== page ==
Why else would so many men opt to skip college to "go into business," all-too-often on the fringes of legality or even beyond it? Why else do We allow men to spurt their sperm and then merely write checks (if even that) to pay for the result, barely tending to a child's needs? What responsibility do We as a society expect from men beyond that of being cash machines? Treat any person like a thing and you cannot ever be surprised when that "thing" fails to deliver optimum results.

Now I know--yes, I do--(pun not intended) that there are plenty of men who take their roles as fathers and spouses seriously, with utmost sincerity and high integrity. I'm privileged to know a few. But by any measure, they are too few. They are the exceptions that prove the rule that society has been simply offering men a worthless blank check and they are paying society back in kind.

And yet, the cartoon captures a poignant truth about modern marriage: Men pretty much still do believe it can be forever, but women--despite novelas--don't. Men too often see marriage as an endpoint, while women tend to see it more realistically as the beginning of a new process that will go on until it cannot be borne. And that point is increasingly reached very much before "death do Us part."

We, as a society, liberated women and told them You can now go out there and be all you want to be, but you have to be everything you were before, too. At the same time, We told men Move over because the world is changing, but you can do what you did before: just do it for more money. The messages are simple and subtle, but given 40 years for them to sink in, the simple subtlety has created a clearly complex divide.

Can We fix it? Not according to religious leaders, who basically imitate Pontius Pilate rather than Pilate's most-famous defendant. Not according to political "leaders," who don't give a rat's patootie about anything in society except money and power. And not according to the educational system that continues to force boys to be "more like girls," thus launching them on a path to eventually show just how much they aren't like them.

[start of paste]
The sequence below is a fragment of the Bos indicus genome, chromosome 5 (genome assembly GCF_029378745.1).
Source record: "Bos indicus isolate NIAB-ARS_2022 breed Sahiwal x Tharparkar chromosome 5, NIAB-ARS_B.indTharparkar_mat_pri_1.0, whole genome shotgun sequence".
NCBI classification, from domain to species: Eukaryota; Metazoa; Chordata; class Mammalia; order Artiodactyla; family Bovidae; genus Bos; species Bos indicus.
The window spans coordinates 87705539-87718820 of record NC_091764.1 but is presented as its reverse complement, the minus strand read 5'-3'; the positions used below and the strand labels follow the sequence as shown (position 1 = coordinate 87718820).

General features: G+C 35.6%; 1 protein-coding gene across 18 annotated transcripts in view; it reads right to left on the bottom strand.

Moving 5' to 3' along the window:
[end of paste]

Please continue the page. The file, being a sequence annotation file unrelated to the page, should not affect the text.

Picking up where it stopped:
And yet, it can be fixed. Start by making men and women be truly responsible for the children they bring into the world. Make workfare a reality so that welfare becomes what it should be: a temporary support system. Make a high school degree mandatory for receiving welfare or workfare, whether with degree in hand or making progress towards it. Slash or eliminate their welfare benefits if they fail to make progress in education or work, or have more children without improving their station. 

The odds of a person (man or woman) ending up in poverty when s/he has a child before finishing high school and is under the age of 20 are 70 times higher than for persons in other situations. Seventy. Times. Higher. Unless We break that cycle, We can't build a widespread platform of successful nuclear families.

And Let's start focusing Our society's message to men so that it says We expect you to be professionals... and fathers and spouses and true partners to the women you cherish and nurture. Let's ask more of men, to tap the atavistic want/need of men to be protectors of women, for Let's face it, even when women can stand on their own two feet (maybe especially when they do) it's still a good feeling for both of them when he comes in and sweeps her off her feet, away from trouble and into the fading sunset.

At least that's something novelas still have right...

The Jenius Has Spoken.